1876 (Magill's Literary Annual 1977)
In an “Afterword” to his novel 1876, Gore Vidal tells us that the work was meant to be the middle book in a trilogy beginning with Burr and ending with Washington, D.C. In 1876 Vidal presents a seemingly factual account of a period he calls “probably the low point in our republic’s history”; in so doing, he intermingles his history lessons with his fiction using the same technique he has found successful in his previous novels.
1876 was America’s centennial year. Symbolically it should have been a year of celebration and pageantry, of looking back and striking boldly ahead. But, in Vidal’s telling, the symbolism was lost on those living through the time. In this novel, we see them looking back only to the Civil War, source of many still-present scars and evils. We see them moving ahead by fits and starts, scrambling toward goals that seem shortsighted at best. We are shown this world through the diary of journalist Charles Schermerhorn Schuyler, an affable and decent man, who, though not himself a cynic, succeeds in leaving us with a highly cynical view of his generation’s behavior.
Just how much of the account is historically accurate we do not know. Nor should we care. Vidal reminds us that all written history has been interpreted by someone. At one point in the novel, Schuyler and two other...
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Bibliography (Masterplots II: American Fiction Series, Revised Edition)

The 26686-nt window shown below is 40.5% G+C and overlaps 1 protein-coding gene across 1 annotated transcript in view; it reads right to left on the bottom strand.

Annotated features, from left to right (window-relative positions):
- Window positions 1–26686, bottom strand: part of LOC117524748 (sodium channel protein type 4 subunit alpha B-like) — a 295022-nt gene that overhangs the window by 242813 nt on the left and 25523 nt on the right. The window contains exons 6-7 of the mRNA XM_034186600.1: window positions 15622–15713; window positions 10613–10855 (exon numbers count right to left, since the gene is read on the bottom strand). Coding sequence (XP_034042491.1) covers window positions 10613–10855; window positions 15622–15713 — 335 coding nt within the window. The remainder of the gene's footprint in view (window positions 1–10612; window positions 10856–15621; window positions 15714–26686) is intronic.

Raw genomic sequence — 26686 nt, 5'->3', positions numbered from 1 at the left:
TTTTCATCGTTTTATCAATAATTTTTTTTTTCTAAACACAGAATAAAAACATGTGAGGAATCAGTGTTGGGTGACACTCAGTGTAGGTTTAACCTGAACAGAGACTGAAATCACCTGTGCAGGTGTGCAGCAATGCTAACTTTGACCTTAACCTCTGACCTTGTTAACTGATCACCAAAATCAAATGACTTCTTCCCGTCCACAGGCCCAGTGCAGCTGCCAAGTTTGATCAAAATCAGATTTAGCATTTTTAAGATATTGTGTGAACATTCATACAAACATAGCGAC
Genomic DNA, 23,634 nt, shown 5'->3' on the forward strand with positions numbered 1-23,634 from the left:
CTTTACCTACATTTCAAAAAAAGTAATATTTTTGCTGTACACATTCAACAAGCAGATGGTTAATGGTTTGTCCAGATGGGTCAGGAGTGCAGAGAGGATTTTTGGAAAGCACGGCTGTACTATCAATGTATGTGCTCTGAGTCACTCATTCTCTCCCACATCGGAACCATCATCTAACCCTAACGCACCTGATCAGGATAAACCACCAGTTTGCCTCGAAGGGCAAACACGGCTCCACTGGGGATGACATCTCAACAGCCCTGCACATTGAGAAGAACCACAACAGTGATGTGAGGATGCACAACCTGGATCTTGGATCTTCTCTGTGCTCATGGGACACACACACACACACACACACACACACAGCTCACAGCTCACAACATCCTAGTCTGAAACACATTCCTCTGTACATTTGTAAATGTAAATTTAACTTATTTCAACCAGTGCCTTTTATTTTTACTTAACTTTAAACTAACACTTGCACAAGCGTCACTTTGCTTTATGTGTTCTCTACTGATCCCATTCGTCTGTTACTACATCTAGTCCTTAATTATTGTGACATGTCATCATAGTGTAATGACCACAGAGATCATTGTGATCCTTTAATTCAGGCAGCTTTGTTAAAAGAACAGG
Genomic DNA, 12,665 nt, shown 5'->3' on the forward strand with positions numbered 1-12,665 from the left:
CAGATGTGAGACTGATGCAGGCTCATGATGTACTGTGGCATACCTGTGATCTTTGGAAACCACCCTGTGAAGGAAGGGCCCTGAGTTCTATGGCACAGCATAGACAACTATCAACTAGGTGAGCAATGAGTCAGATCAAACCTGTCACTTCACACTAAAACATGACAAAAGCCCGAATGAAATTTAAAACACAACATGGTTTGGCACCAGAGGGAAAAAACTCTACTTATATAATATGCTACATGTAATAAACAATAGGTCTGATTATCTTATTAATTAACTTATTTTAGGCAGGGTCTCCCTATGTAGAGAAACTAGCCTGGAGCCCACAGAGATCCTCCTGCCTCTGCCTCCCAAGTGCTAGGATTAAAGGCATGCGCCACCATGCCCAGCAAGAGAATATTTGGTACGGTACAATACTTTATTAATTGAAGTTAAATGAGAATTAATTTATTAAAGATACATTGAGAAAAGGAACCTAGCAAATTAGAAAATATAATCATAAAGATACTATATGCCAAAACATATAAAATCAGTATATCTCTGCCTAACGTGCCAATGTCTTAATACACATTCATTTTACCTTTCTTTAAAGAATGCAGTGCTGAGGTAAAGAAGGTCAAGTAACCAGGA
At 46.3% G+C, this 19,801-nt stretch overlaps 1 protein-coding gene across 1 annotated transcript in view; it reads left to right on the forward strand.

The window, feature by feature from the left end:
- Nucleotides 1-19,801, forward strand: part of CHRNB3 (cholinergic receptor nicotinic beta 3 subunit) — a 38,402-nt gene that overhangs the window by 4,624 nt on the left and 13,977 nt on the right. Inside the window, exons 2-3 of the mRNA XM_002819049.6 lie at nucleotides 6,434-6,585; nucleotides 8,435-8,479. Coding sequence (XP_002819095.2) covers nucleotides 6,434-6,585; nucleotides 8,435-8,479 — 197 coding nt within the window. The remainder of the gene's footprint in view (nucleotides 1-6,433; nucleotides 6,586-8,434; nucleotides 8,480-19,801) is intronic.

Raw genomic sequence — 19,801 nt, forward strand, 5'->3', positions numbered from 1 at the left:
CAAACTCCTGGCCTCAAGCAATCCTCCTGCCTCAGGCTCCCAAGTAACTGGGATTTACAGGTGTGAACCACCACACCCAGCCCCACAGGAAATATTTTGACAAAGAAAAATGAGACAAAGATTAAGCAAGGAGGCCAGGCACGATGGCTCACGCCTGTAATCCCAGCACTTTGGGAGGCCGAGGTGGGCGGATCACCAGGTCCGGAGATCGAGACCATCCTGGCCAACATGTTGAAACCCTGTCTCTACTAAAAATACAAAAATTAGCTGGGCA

Baker, Susan, and Curtis S. Gibson. Gore Vidal: A Critical Companion. Westport, Conn.: Greenwood Press, 1997. The first full-length study to include Vidal’s most recent works. A biographical sketch precedes a general discussion of Vidal’s early writings, followed by critical discussions of individual novels. The discussions include sections on plot and character development, thematic issues, narrative style, and critical approaches. Includes an essay on 1876.
Goodman, Walter. “History as Fiction.” The New Leader 71 (May 16, 1988): 11-12. Vidal defends himself against critics who charge that his books are “unhistorical or antihistorical exercises.” Although Goodman believes that the harsh criticism is unwarranted, he argues that Vidal’s novels should “best be taken for what they are, which is something different from history.”
Parini, Jay, ed. Gore Vidal: Writer Against the Grain. New York: Columbia University Press, 1992. A collection of essays by various critics that covers the important works of Vidal’s career. An interesting overview that places Vidal’s historical fiction within the context of the entire body of his work.
Vidal, Gore. “The Importance of Being Gore.” Interview by Andrew Kopkind. The Nation 257 (July 5, 1993): 16-19. Vidal discusses the influence of...
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